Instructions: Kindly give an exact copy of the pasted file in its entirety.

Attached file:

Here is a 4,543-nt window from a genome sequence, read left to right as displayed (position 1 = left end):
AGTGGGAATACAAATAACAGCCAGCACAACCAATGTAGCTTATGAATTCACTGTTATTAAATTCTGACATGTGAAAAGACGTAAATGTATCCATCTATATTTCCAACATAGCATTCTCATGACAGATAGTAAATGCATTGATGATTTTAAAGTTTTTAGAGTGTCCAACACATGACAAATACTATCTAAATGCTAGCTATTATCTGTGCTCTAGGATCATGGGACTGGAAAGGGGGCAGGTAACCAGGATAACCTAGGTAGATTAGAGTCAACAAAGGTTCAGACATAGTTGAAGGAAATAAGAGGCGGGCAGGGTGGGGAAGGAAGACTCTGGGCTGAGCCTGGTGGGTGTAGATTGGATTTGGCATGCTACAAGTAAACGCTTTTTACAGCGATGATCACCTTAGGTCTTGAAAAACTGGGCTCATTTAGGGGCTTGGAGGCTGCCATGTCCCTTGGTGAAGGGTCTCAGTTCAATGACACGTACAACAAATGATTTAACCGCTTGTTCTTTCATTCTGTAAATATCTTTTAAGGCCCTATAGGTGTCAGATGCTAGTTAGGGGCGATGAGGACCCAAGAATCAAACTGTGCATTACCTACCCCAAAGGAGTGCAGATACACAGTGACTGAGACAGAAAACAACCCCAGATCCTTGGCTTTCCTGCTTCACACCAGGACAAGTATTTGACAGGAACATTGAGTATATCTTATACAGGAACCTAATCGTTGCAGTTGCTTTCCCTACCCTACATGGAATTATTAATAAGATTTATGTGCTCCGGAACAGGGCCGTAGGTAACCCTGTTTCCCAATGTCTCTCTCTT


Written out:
Here is a 4,543-nt window from a genome sequence, read left to right as displayed (position 1 = left end):
AGTGGGAATACAAATAACAGCCAGCACAACCAATGTAGCTTATGAATTCACTGTTATTAAATTCTGACATGTGAAAAGACGTAAATGTATCCATCTATATTTCCAACATAGCATTCTCATGACAGATAGTAAATGCATTGATGATTTTAAAGTTTTTAGAGTGTCCAACACATGACAAATACTATCTAAATGCTAGCTATTATCTGTGCTCTAGGATCATGGGACTGGAAAGGGGGCAGGTAACCAGGATAACCTAGGTAGATTAGAGTCAACAAAGGTTCAGACATAGTTGAAGGAAATAAGAGGCGGGCAGGGTGGGGAAGGAAGACTCTGGGCTGAGCCTGGTGGGTGTAGATTGGATTTGGCATGCTACAAGTAAACGCTTTTTACAGCGATGATCACCTTAGGTCTTGAAAAACTGGGCTCATTTAGGGGCTTGGAGGCTGCCATGTCCCTTGGTGAAGGGTCTCAGTTCAATGACACGTACAACAAATGATTTAACCGCTTGTTCTTTCATTCTGTAAATATCTTTTAAGGCCCTATAGGTGTCAGATGCTAGTTAGGGGCGATGAGGACCCAAGAATCAAACTGTGCATTACCTACCCCAAAGGAGTGCAGATACACAGTGACTGAGACAGAAAACAACCCCAGATCCTTGGCTTTCCTGCTTCACACCAGGACAAGTATTTGACAGGAACATTGAGTATATCTTATACAGGAACCTAATCGTTGCAGTTGCTTTCCCTACCCTACATGGAATTATTAATAAGATTTATGTGCTCCGGAACAGGGCCGTAGGTAACCCTGTTTCCCAATGTCTCTCTCTT